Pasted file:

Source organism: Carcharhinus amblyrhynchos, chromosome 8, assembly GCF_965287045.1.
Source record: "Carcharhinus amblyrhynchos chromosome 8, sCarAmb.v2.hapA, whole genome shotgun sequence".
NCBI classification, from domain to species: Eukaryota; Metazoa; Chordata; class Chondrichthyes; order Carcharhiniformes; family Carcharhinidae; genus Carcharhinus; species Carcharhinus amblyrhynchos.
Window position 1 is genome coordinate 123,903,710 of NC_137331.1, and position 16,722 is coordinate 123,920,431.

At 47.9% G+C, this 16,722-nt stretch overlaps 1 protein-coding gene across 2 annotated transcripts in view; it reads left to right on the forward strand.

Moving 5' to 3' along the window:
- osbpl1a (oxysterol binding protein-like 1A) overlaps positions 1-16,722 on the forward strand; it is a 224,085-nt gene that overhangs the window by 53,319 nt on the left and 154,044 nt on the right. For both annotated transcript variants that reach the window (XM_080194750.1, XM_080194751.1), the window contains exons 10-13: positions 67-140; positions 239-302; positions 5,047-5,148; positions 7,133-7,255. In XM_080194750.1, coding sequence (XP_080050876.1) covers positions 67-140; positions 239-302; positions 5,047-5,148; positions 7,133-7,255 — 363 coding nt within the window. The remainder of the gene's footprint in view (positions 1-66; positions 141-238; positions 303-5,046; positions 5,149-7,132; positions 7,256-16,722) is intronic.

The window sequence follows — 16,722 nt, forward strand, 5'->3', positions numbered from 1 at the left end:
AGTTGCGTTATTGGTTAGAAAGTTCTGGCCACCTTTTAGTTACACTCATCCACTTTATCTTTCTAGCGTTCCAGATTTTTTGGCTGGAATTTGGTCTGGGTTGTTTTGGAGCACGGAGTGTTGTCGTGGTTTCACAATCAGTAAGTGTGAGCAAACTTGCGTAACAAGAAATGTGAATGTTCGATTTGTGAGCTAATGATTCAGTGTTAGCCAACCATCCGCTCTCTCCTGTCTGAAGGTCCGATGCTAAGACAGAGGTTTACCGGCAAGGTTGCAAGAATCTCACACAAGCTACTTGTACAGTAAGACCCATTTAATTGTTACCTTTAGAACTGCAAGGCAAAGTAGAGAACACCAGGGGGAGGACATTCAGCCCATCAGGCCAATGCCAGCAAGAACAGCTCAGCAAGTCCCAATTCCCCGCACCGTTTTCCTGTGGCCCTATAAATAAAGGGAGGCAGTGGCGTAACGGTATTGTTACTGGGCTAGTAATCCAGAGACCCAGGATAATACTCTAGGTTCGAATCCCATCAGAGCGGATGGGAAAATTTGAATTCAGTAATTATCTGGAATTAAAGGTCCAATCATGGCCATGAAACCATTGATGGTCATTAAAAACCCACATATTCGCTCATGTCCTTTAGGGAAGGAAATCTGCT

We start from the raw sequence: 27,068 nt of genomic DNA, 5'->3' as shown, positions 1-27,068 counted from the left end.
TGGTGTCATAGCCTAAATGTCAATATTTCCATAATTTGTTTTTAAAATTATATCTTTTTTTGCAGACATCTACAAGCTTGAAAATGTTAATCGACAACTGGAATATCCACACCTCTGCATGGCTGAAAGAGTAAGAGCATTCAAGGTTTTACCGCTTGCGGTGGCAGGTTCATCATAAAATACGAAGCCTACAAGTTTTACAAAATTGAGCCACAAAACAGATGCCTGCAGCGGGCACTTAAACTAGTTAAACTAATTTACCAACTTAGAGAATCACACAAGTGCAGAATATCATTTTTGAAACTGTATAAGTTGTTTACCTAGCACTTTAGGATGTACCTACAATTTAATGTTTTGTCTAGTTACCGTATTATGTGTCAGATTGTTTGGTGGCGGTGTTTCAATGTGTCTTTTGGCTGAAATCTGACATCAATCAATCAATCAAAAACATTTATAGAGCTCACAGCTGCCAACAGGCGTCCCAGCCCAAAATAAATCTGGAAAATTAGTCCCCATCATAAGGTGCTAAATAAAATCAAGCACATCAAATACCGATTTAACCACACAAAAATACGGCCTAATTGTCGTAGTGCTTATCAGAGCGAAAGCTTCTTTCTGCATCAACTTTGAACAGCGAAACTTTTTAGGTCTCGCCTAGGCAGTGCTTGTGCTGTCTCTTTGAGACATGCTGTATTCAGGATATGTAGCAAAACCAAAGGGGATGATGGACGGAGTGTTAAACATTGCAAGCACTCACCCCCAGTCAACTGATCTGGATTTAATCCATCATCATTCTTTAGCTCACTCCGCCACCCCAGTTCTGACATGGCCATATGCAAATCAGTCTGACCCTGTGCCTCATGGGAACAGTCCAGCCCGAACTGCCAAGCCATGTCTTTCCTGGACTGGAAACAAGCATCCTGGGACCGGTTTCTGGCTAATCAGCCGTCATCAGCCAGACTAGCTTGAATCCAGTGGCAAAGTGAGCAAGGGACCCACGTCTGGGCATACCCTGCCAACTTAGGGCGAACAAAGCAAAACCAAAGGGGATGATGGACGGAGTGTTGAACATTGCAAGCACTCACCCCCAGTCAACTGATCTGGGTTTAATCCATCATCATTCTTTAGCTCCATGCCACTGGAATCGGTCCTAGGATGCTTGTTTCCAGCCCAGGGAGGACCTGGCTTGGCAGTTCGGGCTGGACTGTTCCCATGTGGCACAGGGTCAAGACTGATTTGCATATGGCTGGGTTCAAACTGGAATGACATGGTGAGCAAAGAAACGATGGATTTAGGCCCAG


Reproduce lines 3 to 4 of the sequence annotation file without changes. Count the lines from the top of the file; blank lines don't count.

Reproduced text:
NCBI classification, from domain to species: Eukaryota; Metazoa; Chordata; class Chondrichthyes; order Carcharhiniformes; family Carcharhinidae; genus Carcharhinus; species Carcharhinus amblyrhynchos.
Window position 1 is genome coordinate 123,903,710 of NC_137331.1, and position 16,722 is coordinate 123,920,431.